Small biz gouged on electricity: Carnell

Marnie Banger
(Australian Associated Press)

Small businesses are being dealt more than their fair share of Australia’s rising electricity prices, the small business ombudsman says.

Kate Carnell says she is “deeply concerned” that recent submissions to the Australian Competition and Consumer Commission’s inquiry into the electricity system show small businesses are being gouged.

Households in several states are dealing with price increases of between 15 and 18 per cent but most small businesses are grappling with hikes above 20 per cent, she says.

“It’s totally unacceptable that energy-dependent small businesses like manufacturers and rural industries are being slugged more than householders and big business,” Ms Carnell said in a statement.

The ombudsman has highlighted several examples of submissions to the inquiry showing how small businesses have been hit by price jumps, including a South Australian Wine Industry Association case study of a larger winery.

The winery invested $400,000 in initiatives to reduce its electricity costs by about $120,000 a year, only to face a 160 per cent price hike that meant it had to pay $250,000 more annually.

The Printing Industries Association of Australia said some of its members had reported electricity price rises of between 25 and 67 per cent over the past 12 months or a comparable period.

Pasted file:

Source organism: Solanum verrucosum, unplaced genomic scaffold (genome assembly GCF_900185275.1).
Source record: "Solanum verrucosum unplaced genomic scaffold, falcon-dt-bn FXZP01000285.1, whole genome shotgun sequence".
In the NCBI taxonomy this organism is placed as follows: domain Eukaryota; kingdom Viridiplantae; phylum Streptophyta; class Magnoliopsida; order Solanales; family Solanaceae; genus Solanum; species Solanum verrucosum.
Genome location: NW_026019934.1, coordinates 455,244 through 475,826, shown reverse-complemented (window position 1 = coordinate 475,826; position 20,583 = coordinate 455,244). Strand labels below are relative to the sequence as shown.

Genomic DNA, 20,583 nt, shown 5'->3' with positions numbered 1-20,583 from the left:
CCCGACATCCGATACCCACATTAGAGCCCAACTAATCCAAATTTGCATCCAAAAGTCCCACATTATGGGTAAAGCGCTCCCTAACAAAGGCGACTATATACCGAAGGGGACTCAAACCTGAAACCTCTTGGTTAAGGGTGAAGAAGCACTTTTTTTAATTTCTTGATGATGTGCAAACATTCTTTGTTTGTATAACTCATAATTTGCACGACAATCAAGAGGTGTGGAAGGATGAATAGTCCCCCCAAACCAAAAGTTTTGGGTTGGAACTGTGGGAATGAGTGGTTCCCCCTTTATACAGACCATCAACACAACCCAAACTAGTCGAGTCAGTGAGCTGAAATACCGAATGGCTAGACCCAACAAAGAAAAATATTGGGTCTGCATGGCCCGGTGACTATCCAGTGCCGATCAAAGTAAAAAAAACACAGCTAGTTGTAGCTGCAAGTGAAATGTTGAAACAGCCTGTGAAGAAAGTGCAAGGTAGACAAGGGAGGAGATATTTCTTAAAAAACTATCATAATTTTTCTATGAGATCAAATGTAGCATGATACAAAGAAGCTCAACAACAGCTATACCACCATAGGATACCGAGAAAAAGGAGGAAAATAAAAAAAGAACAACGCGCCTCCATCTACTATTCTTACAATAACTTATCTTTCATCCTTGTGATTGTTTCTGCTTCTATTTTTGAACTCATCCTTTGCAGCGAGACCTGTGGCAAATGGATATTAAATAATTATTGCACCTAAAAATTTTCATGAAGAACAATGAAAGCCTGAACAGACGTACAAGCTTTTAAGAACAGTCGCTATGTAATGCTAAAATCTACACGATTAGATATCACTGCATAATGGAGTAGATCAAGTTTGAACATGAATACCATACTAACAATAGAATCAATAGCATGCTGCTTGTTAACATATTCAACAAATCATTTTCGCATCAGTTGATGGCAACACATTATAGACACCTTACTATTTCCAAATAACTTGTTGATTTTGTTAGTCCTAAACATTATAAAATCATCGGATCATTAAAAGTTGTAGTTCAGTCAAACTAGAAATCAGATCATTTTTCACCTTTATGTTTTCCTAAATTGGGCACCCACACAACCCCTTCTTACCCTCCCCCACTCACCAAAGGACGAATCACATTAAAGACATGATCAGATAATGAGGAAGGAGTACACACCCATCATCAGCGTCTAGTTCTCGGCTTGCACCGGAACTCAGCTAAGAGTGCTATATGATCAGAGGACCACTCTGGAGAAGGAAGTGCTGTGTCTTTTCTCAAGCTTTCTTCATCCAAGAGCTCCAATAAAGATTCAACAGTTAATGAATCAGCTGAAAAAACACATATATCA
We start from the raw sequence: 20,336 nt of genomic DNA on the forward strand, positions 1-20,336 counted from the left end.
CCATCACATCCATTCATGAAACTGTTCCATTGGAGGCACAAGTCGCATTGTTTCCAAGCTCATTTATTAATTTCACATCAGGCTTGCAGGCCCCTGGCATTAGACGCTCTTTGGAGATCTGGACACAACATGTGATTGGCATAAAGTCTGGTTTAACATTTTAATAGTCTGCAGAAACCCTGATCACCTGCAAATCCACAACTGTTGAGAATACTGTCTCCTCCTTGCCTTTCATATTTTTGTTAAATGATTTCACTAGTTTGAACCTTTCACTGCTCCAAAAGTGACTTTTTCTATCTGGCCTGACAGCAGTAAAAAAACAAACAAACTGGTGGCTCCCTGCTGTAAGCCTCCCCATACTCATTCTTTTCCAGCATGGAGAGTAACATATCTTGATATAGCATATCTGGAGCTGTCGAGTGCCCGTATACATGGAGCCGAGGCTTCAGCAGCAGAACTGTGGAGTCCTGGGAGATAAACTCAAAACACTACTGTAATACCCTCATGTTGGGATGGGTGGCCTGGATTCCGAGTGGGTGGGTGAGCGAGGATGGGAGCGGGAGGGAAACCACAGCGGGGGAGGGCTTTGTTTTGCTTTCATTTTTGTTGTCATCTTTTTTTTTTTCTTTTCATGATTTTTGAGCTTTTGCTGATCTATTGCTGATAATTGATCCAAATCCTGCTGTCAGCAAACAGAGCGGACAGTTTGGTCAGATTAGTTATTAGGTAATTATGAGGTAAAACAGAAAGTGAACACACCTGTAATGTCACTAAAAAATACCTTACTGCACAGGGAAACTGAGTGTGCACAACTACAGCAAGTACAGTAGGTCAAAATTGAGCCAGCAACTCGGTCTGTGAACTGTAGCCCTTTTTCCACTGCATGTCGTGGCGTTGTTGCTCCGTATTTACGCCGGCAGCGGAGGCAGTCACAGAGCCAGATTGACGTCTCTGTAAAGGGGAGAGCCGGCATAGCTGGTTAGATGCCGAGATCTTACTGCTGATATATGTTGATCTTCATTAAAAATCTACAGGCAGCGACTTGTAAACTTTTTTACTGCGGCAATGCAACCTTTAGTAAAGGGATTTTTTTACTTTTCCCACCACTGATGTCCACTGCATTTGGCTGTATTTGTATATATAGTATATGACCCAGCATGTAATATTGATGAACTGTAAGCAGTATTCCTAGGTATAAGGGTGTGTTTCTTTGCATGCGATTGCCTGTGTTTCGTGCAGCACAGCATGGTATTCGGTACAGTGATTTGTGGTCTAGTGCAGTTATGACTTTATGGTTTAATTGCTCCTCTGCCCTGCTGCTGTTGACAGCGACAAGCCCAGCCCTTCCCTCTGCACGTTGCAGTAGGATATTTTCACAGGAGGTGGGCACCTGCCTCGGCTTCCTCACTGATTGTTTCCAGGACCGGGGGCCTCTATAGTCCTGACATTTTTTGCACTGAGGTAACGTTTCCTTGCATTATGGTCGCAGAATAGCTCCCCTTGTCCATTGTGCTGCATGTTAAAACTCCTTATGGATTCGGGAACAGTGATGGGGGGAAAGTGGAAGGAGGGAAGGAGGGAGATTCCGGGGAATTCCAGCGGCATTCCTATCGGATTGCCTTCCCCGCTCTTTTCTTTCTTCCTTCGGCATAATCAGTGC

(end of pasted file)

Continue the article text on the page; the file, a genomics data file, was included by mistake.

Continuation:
It said one larger printer in Melbourne is preparing for its electricity bill to increase threefold, from $120,000 each year to $360,000, when its current contract ends in December.

“Many of our members have incurred these increases despite decreasing the amount of electricity they use,” the association’s submission said.

Business SA said regional South Australian feed maker JT Johnson & Sons had its total energy bill double from $800,000 to $1.6 million in mid-2016.

The hike, on the back of the wholesale energy peak price tripling from 6.4 cents to 19.3 cents, came just after the company underwent a major upgrade of its power infrastructure.

Written submissions to the ACCC inquiry closed at the end of June, with public hearings now being held until mid-August.

A preliminary report is expected to delivered to Treasurer Scott Morrison – who requested the inquiry into electricity prices and supply – by September 27, and a final report completed by June 30, 2018.


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